Ojetta R. Thompson

Inducted: 2023
Born: 1951

Ojetta R. Thompson was born in Anderson, South Carolina on August 8, 1951. Her mother was a teacher, and her father was a school principal. Her hometown was Greenville, a municipality named for Rhode Island Revolutionary War General Nathanael Greene who is regarded as a liberator of the South from British rule.

From kindergarten through eighth grade, she attended a segregated Catholic school despite her Baptist roots. Her grandmother assisted with her basic education. After attending a summer program for gifted Black teens over the Smoky Mountains in Knoxville, Tennessee, the program director told her about the Student Transfer Education Program (“STEP”) in Scarsdale, New York that identifies promising students of color and enables them to live with a host family for the last two years of high school and offers them a rigorous education. At age sixteen she boarded a train alone and headed for Scarsdale. As one of only four Black students in a class of 400 she excelled. Her performance was good enough to gain admission to Pembroke College at Brown University and thus began her stellar Rhode Island Hall of Fame career.

Thompson began her career working as a cashier at the Providence Civic Center in 1973. In 1975 she worked as a law clerk for the Harvard Legal Aid Bureau. In 1974 Thompson started out as a legal intern for Rhode Island Legal Services and then returned in 1976 as Senior Staff Attorney and Family Law Manager until 1979. From 1979 to 1980 she was an Associate for the law firm of McKinnon and Fortunato. In 1980, Thompson became the Assistant City Solicitor for Providence, Rhode Island, and held this position until 1982. Also in 1980, Thompson was a solo practitioner until 1984 when she opened a law firm in South Providence while raising a family with her husband, Rhode Island District Court judge William Clifton. In 1988, Thompson was appointed to the Rhode Island District Court by Governor Edward D. DiPrete. In 1997, she was elevated to the Rhode Island Superior Court by Governor Lincoln Almond.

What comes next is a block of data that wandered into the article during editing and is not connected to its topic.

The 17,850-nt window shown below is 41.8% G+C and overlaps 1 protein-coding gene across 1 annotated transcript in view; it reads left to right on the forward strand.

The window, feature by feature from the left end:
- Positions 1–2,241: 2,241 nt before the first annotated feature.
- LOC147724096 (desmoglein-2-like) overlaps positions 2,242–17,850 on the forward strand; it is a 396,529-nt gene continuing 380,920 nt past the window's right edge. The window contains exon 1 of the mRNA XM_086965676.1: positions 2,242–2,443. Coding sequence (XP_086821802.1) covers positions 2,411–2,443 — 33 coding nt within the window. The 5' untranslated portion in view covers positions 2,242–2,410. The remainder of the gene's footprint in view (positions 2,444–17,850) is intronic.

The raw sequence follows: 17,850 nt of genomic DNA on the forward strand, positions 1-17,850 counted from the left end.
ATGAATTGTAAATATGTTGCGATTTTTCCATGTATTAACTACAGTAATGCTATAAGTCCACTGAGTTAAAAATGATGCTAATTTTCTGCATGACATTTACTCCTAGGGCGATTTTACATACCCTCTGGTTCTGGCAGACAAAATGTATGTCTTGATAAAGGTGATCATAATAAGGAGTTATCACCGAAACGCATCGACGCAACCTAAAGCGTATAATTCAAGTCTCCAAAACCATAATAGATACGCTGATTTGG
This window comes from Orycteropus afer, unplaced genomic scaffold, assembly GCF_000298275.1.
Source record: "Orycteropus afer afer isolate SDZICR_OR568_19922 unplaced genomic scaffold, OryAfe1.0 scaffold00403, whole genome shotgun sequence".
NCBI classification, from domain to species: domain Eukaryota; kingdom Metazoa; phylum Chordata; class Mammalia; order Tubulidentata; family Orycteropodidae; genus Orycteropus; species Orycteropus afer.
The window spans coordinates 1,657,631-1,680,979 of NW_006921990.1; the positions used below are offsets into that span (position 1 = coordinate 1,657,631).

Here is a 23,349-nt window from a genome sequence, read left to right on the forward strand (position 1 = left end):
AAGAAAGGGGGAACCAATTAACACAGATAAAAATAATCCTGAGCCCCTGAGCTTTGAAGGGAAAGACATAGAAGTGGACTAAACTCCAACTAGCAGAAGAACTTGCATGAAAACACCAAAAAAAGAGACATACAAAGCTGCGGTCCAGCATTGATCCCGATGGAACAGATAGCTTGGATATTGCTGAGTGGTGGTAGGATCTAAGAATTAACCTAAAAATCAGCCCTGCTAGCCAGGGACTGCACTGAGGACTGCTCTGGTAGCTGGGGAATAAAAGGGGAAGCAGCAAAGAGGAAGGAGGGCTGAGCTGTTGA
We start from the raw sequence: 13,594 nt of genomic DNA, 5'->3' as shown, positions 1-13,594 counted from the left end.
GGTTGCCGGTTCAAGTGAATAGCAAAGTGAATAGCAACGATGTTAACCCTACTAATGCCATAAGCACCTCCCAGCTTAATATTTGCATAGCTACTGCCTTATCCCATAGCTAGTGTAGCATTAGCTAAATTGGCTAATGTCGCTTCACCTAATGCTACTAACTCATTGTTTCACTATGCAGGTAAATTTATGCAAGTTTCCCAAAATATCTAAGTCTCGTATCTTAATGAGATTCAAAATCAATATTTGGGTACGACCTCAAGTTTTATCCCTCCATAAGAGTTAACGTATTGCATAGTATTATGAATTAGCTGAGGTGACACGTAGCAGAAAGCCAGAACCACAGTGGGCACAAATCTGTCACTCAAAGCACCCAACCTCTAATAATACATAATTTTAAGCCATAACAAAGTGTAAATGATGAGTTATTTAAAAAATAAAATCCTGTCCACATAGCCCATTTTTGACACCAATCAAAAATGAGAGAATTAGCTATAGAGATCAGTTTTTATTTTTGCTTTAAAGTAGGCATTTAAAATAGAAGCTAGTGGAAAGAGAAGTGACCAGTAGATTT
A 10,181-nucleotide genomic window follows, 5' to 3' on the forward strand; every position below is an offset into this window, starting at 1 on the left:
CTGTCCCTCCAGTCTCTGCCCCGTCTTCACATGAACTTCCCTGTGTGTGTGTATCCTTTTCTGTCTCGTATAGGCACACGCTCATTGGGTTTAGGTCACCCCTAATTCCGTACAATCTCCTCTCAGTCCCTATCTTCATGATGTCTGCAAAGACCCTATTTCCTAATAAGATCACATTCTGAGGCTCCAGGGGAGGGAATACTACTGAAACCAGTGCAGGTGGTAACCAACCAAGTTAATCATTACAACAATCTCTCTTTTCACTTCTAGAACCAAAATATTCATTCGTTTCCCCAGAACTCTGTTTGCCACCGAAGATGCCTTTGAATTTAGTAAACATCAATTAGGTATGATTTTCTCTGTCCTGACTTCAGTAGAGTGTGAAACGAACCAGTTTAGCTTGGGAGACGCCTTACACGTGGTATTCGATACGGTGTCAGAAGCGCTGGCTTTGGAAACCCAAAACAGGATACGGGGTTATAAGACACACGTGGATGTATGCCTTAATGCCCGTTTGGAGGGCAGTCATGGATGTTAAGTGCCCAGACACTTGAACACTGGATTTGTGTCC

On April 13, 2009, United States Senators Jack Reed and Sheldon Whitehouse announced that they were recommending that President Obama nominate Thompson to the United States Court of Appeals for the First Circuit, to fill the seat left vacant by First Circuit Judge Bruce M. Selya. On October 6, 2009, Obama formally nominated Thompson to the seat on the First Circuit. She was confirmed by the Senate on March 17, 2010, by a 98–0 vote. She received her commission on March 30, 2010.

The culmination of her career came in April 2010 when Judge Thompson joined the First Circuit Court of Appeals. She was appointed by President Barack Obama in 2009 and unanimously confirmed by the U.S. Senate with a vote of 98 to 0. Judge Thompson thus became the first African American and the second woman to serve on the First Circuit Court of Appeals. Thompson’s rise to the top was both rapid and steady. She was an Associate Justice of the Rhode Island Superior Court, from 1997 to April 2010. Before that, she was an Associate Judge with the Rhode Island District Court for nine years. Both posts gave her great trial experience.

During her 47-year law career, Judge Thompson has been a senior partner with her sister in the firm of Thompson & Thompson, Assistant City Solicitor for the City of Providence, an associate with the law firm of McKinnon and Fortunato, and a senior staff attorney for Rhode Island Legal Services, Inc. and manager of the family law unit.

Given her ancestry — from a German immigrant slaveholder and a woman of Black and Native American descent — she developed an expertise in Native American law after being retained as counsel by the Narragansett Tribe.

Judge Thompson earned her undergraduate degree at Brown in 1973 and her J.D. from Boston University School of Law in 1976. She holds honorary degrees from the University of Rhode Island, Bryant University, Roger Williams University School of Law, Johnson and Wales University, Providence College, and her alma mater Brown University, where she now serves as a trustee.

Judge Thompson is the recipient of numerous awards and honors. Most recently she was inducted into the Rhode Island Criminal Justice Hall of Fame and named Roger Williams University School of Law’s 2022 Champion for Justice. In September 2022 she assumed senior status on the Court of Appeals. She was married to the late Rhode Island District Court Judge William C. Clifton and resides in Cranston, Rhode Island. She is the proud mother of Reza, William, Jr., and Sarah Clifton.

Judge Thompson was inducted into The Rhode Island Heritage Hall of Fame in 2023.

For additional reading:
“Thompson selected to federal judgeship,” Katie Mulvaney, Providence Journal, April 14, 2009.

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